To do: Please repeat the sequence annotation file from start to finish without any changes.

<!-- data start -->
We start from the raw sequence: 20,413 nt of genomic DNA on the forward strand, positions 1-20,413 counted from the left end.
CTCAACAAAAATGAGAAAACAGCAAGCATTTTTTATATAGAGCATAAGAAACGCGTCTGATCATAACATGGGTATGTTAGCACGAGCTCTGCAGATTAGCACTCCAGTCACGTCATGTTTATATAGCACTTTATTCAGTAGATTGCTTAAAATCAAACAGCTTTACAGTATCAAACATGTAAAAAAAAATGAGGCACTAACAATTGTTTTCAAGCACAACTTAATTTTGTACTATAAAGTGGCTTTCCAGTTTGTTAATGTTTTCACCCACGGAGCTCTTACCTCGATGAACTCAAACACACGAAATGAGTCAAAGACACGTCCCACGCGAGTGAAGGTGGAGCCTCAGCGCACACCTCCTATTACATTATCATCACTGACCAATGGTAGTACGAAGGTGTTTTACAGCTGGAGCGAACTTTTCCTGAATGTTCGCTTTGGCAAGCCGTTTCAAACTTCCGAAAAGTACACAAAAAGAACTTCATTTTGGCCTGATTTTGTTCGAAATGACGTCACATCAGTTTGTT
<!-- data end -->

We start from the raw sequence: 20,413 nt of genomic DNA on the forward strand, positions 1-20,413 counted from the left end.
CTCAACAAAAATGAGAAAACAGCAAGCATTTTTTATATAGAGCATAAGAAACGCGTCTGATCATAACATGGGTATGTTAGCACGAGCTCTGCAGATTAGCACTCCAGTCACGTCATGTTTATATAGCACTTTATTCAGTAGATTGCTTAAAATCAAACAGCTTTACAGTATCAAACATGTAAAAAAAAATGAGGCACTAACAATTGTTTTCAAGCACAACTTAATTTTGTACTATAAAGTGGCTTTCCAGTTTGTTAATGTTTTCACCCACGGAGCTCTTACCTCGATGAACTCAAACACACGAAATGAGTCAAAGACACGTCCCACGCGAGTGAAGGTGGAGCCTCAGCGCACACCTCCTATTACATTATCATCACTGACCAATGGTAGTACGAAGGTGTTTTACAGCTGGAGCGAACTTTTCCTGAATGTTCGCTTTGGCAAGCCGTTTCAAACTTCCGAAAAGTACACAAAAAGAACTTCATTTTGGCCTGATTTTGTTCGAAATGACGTCACATCAGTTTGTT